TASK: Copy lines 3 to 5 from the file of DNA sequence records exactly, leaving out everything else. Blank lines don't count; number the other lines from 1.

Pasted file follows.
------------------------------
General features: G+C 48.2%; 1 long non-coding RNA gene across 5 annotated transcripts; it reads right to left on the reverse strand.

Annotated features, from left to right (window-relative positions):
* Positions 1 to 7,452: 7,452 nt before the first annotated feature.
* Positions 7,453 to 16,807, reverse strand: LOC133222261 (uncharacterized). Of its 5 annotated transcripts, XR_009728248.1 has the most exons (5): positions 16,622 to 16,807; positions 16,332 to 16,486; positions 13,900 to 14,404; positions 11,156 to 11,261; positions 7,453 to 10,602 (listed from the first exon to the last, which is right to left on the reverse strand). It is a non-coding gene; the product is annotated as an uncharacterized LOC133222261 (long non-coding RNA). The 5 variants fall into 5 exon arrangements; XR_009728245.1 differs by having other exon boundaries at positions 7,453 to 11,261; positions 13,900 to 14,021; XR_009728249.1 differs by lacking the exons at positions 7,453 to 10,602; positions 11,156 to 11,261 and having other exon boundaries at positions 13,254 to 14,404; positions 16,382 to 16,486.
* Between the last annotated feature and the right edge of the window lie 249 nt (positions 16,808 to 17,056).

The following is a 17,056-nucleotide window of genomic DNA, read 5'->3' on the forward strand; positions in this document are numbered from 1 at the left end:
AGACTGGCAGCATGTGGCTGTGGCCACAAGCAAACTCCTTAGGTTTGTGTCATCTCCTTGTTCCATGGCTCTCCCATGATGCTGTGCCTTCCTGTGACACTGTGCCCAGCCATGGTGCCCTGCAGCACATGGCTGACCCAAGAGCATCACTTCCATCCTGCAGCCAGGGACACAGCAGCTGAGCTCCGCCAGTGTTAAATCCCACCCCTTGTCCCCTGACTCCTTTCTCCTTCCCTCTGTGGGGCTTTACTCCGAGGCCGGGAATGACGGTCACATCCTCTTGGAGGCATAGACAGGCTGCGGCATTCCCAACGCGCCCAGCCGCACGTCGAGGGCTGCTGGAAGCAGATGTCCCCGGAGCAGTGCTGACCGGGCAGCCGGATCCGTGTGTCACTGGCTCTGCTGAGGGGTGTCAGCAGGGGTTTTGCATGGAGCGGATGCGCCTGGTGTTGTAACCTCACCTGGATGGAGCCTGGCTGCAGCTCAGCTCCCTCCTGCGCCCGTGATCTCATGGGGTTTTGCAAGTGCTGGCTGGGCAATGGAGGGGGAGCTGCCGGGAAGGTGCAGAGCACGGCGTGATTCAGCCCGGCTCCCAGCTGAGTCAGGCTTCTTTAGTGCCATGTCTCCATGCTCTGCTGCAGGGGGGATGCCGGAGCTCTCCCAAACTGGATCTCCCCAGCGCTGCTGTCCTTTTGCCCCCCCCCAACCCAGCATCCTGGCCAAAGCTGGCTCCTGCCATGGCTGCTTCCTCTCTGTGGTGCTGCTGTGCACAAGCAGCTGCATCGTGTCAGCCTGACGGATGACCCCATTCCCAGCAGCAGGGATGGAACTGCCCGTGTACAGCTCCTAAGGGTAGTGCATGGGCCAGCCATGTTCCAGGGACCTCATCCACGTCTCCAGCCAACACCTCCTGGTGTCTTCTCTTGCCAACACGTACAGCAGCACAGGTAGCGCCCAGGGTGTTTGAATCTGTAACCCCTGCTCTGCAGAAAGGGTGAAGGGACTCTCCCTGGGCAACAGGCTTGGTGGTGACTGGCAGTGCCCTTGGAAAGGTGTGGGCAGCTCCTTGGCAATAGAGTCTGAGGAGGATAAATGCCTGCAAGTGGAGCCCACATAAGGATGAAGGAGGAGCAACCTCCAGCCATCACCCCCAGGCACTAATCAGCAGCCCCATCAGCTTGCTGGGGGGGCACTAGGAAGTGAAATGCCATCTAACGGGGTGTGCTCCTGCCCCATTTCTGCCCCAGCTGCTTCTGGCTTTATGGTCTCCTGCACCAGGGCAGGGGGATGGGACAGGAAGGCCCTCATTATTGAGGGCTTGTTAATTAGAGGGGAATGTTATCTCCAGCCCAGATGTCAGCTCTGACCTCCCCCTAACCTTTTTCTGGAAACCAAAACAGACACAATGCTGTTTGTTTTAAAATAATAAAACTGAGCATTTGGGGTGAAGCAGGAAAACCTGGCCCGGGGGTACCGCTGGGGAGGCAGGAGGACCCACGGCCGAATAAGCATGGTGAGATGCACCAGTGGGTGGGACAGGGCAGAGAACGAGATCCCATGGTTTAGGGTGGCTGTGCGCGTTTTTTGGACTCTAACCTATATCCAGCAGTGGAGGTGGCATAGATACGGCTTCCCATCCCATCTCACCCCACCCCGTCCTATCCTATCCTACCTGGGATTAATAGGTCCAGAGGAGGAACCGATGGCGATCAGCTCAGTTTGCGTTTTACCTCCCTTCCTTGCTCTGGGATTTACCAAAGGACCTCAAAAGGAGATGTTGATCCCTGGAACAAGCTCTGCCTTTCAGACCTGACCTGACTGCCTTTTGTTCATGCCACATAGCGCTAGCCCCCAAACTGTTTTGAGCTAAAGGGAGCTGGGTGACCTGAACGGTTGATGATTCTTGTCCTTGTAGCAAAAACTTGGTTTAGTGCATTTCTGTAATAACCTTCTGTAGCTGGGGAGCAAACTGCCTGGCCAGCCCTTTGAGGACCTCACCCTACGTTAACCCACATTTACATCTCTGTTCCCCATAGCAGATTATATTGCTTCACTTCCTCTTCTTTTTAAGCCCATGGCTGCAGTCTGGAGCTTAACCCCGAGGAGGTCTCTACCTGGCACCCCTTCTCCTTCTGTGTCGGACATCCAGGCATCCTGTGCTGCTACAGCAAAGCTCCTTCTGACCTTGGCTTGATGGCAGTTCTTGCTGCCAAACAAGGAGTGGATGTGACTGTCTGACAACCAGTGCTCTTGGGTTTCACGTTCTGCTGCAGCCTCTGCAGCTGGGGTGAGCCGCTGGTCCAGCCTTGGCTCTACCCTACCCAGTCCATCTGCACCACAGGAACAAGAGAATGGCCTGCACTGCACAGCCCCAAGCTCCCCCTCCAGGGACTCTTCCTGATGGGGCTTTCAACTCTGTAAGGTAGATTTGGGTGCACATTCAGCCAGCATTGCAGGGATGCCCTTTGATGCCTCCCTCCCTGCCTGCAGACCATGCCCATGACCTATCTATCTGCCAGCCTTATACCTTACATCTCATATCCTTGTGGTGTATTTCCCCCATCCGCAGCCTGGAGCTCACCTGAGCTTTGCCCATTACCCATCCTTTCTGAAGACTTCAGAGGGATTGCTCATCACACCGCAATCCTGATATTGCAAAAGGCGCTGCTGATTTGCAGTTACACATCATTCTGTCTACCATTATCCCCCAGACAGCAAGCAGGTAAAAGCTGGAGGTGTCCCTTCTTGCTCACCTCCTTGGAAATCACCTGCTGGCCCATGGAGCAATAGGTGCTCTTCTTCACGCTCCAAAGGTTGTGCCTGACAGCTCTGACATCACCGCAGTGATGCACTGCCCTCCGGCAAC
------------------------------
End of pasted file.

* Positions 1 to 7,452: 7,452 nt before the first annotated feature.
* Positions 7,453 to 16,807, reverse strand: LOC133222261 (uncharacterized). Of its 5 annotated transcripts, XR_009728248.1 has the most exons (5): positions 16,622 to 16,807; positions 16,332 to 16,486; positions 13,900 to 14,404; positions 11,156 to 11,261; positions 7,453 to 10,602 (listed from the first exon to the last, which is right to left on the reverse strand). It is a non-coding gene; the product is annotated as an uncharacterized LOC133222261 (long non-coding RNA). The 5 variants fall into 5 exon arrangements; XR_009728245.1 differs by having other exon boundaries at positions 7,453 to 11,261; positions 13,900 to 14,021; XR_009728249.1 differs by lacking the exons at positions 7,453 to 10,602; positions 11,156 to 11,261 and having other exon boundaries at positions 13,254 to 14,404; positions 16,382 to 16,486.
* Between the last annotated feature and the right edge of the window lie 249 nt (positions 16,808 to 17,056).